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More Basic Income

Dear Editors

Two quick comments on the article in the March Socialist Standard.

1. New research on the Speenhamland system is now arguing that the common interpretations are not very accurate. It is not my field of research so I guide you here, but I think there are some papers on this at recent BI conferences.

2. The fact that conservatives fear that Basic Income gives too much power to workers (as they can opt out) and radicals argue that it undercuts workers shows that we cannot easily conclude what the micro effects will be.

BI was killed in USA in early 1970s because it gave blacks more independence, and that worried white southerners. The negative income tax experiments in USA originally seemed to show disincentives to work, but we know that the early results were distorted, and then it was shut down. I do not see how a BI necessarily affects profit rates, certainly not differential profit rates, except that it might change the composition of demand, which will certainly help some industries and hurt others. But I do not see how one can apply the simple Ricardo-Marx wage-profit trade-off model in a modern economy when income categories are not so clear cut. (Much of the income for the upper classes is labor income and not property income).

Good luck with your work.

C. Clark (by e-mail)

Dear Editors

In response to Adam Buick’s article in the March Socialist Standard: I find his predictions unduly pessimistic.

He acknowledges that Basic Income would strengthen workers’ power in striking, but fails to acknowledge that while, yes, it would allow some wages to be pushed down, it would conversely result in others being pushed up.

Dangerous, unpleasant, or essentially antisocial or environmentally destructive occupations, which many workers are currently forced to accept, would need to offer higher rewards to keep their labour – or cease business, which for many such businesses, would be a good thing.

While he is correct that most governments are in practice in the pockets of big business, this is not entirely true of all. The post-WW2 Welfare State brought much improvement to workers’ conditions – and those of the unemployed; and attention to the source of the power of corporations and banks would give a future, enlightened government the power to work for the benefit of the environment and community – including the workers and unemployed.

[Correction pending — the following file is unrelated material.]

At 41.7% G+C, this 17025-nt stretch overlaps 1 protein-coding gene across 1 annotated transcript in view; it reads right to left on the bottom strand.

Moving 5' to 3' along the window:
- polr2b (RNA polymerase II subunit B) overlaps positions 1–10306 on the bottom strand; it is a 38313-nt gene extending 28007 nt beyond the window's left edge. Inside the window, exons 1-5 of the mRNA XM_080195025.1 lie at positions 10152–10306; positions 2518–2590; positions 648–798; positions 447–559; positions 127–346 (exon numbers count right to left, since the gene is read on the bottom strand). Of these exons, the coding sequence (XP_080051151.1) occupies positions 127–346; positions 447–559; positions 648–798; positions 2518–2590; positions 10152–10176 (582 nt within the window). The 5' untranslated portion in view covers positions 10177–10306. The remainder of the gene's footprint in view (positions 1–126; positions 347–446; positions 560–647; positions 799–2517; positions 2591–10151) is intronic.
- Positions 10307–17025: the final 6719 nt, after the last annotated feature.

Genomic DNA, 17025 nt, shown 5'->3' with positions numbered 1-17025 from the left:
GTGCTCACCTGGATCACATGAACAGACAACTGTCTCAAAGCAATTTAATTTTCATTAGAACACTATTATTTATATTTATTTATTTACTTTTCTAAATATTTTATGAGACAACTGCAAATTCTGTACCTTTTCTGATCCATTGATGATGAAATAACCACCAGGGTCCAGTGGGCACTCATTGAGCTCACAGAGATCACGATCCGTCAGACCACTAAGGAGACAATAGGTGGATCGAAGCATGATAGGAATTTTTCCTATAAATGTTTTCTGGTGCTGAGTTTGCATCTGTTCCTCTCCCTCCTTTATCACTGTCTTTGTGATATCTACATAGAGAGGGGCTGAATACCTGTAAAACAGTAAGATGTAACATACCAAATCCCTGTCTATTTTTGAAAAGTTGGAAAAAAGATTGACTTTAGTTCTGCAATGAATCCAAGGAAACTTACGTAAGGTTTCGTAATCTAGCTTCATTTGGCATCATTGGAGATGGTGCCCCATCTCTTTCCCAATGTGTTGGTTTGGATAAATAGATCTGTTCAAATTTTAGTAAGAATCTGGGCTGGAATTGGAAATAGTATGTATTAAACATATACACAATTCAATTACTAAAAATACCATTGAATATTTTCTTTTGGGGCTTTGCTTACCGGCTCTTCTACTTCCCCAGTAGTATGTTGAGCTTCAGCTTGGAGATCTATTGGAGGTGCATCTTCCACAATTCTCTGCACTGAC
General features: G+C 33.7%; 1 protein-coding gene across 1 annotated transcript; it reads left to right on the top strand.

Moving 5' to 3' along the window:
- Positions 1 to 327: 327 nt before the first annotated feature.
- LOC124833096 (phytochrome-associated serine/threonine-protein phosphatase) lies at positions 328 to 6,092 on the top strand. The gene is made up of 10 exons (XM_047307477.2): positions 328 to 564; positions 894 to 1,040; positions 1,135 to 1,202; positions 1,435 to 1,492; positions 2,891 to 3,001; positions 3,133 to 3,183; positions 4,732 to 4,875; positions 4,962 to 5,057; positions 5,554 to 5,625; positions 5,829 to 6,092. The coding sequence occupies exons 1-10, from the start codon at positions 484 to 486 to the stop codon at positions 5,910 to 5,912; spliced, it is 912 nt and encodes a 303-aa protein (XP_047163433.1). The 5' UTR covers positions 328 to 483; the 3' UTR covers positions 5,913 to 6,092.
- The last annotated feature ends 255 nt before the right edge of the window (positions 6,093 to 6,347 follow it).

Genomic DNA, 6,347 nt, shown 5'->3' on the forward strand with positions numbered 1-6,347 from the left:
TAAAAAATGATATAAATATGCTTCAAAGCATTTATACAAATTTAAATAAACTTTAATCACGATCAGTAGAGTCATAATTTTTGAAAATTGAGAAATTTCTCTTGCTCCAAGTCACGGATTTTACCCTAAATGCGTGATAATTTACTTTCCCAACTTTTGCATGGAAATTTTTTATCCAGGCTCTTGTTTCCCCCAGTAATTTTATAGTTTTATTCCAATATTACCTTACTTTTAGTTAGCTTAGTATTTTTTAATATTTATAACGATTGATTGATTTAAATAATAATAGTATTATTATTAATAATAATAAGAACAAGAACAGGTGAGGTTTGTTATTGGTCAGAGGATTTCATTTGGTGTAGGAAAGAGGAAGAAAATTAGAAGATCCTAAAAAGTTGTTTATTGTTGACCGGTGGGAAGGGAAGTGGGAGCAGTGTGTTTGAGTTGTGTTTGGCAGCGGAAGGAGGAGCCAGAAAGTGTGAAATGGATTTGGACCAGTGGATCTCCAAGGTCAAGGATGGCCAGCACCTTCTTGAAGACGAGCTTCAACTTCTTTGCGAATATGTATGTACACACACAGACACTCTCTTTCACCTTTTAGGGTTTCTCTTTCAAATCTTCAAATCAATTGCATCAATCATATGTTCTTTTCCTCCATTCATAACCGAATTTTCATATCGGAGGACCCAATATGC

The fundamental source of this power is the right ceded by government to the banks, to create our money supply, by making loans. This power should be ended, and instead government should create and spend into circulation all the money needed by society, and adjust its volume to meet needs without causing undue inflation or the destructive growth of debt which is now threatening the collapse of the whole system. This is something you should seriously look into.
Brian Leslie (by e-mail)

Reply: We should have guessed. There is some sort of link here between Basic Income and the currency crank ideas of Major Douglas and Social Credit. We haven’t got the space to go into this in detail here. Suffice it to say that banks do not have the power to create money by making loans. They can only lend out what has been deposited with them or what they themselves borrow. If this wasn’t the case why are they in trouble now? Why don’t they simply create more money by making more loans? Your plan to finance Basic Income by recourse to the printing press will shock many of its other advocates. In fact, we imagine them falling over themselves to repudiate it - Editors.


Dear Editors
In the apology published at the bottom right hand side of Page 23 (April Socialist Standard), we are told that "The Politics Show" does not exist.  Surely this is the show that was on for many years on BBC1 on Sundays at noon?  Indeed it was the show that no-hopers Nick Clegg and Chris Huhne had their infamous bust-up on - if I've remembered that correctly
Dave Ainsworth (by email)

Reply: You’re right “The Politics show” did, and still does, exist. We were just trying to suggest that, as far as Andrew Neill was concerned, it probably didn’t.- Editors.